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Chronic kidney disease detection, staging and treatment in cardiovascular disease prevention
  1. Julio Alejandro Lamprea-Montealegre1,
  2. Michael G Shlipak2,3,
  3. Michelle M Estrella4,5
  1. 1 Division of Cardiology and Kidney Health Research Collaborative, University of California, San Francisco, California, USA
  2. 2 Division of General Internal Medicine and Kidney Health Research Collaborative, University of California, San Francisco, California, USA
  3. 3 San Francisco VA Health Care System, San Francisco, California, USA
  4. 4 Division of Nephrology and Kidney Health Research Collaborative, University of California, San Francisco, California, USA
  5. 5 San Francisco VA Healthcare System, San Francisco, California, USA
  1. Correspondence to Dr Julio Alejandro Lamprea-Montealegre, University of California San Francisco, San Francisco, California, USA; Julio.LampreaMontealegre{at}


Globally, nearly 10% of the population has chronic kidney disease (CKD), defined as a glomerular filtration rate less than 60 mL/min/1.73 m2 and/or a urinary albumin to creatinine ratio greater than 30 mg/g (3 mg/mmol). Persons with CKD have a substantially high risk of cardiovascular disease. Indeed, most persons with CKD are far more likely to develop a cardiovascular event than to progress to end-stage kidney disease. Although early detection and staging of CKD could help prevent its cardiovascular consequences, current rates of testing for CKD are very low, even among high-risk populations such as persons with diabetes, hypertension and cardiovascular disease. In this review, we first describe the need to test for both estimated glomerular filtration rate and albuminuria among persons at high risk of CKD in order to properly stage CKD and enhance cardiovascular risk stratification. We then discuss how detection and staging for CKD could help prioritise patients at high risk of atherosclerotic cardiovascular disease and heart failure who could derive the largest benefit from cardiovascular preventive interventions. In addition, we discuss the central role of CKD detection and staging in the initiation of cardiorenal preventive therapies, such as the sodium–glucose cotransporter 2 inhibitors, which have shown overwhelming evidence of cardiorenal protection. We conclude by discussing strategies to overcome historical barriers to CKD detection and treatment.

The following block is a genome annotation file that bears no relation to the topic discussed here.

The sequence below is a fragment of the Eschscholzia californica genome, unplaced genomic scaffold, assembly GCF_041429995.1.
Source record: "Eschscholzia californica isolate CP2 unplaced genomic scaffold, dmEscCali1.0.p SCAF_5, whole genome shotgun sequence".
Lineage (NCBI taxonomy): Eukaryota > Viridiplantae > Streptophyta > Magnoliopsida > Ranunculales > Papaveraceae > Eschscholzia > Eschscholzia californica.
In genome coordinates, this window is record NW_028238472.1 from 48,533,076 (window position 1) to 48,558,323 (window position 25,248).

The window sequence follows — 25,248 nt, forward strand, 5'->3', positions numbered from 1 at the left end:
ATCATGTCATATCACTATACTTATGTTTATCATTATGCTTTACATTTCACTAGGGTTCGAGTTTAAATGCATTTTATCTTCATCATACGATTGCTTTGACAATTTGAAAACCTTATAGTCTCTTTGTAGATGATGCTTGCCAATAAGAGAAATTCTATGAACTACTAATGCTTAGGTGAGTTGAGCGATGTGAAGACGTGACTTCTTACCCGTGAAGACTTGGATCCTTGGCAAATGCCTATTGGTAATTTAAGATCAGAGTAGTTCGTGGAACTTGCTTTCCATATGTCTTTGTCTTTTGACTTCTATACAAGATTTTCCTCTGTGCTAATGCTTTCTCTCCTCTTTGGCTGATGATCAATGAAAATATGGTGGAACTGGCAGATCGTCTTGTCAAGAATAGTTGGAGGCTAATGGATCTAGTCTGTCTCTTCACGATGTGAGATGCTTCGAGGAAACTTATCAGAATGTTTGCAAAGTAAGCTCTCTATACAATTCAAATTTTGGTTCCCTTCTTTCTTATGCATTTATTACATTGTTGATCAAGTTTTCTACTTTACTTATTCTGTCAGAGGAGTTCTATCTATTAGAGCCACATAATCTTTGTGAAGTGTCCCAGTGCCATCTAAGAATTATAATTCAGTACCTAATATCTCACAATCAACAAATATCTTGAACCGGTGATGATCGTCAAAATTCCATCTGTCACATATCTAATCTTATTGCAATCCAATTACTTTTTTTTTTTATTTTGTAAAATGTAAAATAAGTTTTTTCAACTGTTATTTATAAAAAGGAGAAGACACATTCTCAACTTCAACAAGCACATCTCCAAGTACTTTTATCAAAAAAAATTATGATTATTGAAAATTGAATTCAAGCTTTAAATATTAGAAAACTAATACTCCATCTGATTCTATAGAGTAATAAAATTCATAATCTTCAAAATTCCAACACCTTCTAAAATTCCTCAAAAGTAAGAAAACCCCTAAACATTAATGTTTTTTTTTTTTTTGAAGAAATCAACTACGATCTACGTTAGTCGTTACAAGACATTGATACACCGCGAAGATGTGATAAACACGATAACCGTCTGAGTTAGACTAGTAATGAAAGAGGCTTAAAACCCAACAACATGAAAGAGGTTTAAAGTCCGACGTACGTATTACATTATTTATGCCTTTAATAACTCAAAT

• epidemiology
  • biomarkers
  • coronary artery disease

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  • Contributors Research idea and study design, data analysis/interpretation, and review of the manuscript and approval of the final version: JALM, MGS and MME; draft of the first version: JALM. Each author contributed important intellectual content during manuscript drafting or revision, accepted personal accountability for the author’s own contributions, and agreed to ensure that questions pertaining to the accuracy or integrity of any portion of the work are appropriately investigated and resolved.

  • Funding The authors have not declared a specific grant for this research from any funding agency in the public, commercial or not-for-profit sectors.

  • Competing interests MGS reports receiving consulting fees from Cricket Health and Integra Pharmaceuticals.

  • Patient and public involvement Patients and/or the public were not involved in the design, conduct, reporting or dissemination plans of this research.

  • Provenance and peer review Not commissioned; externally peer reviewed.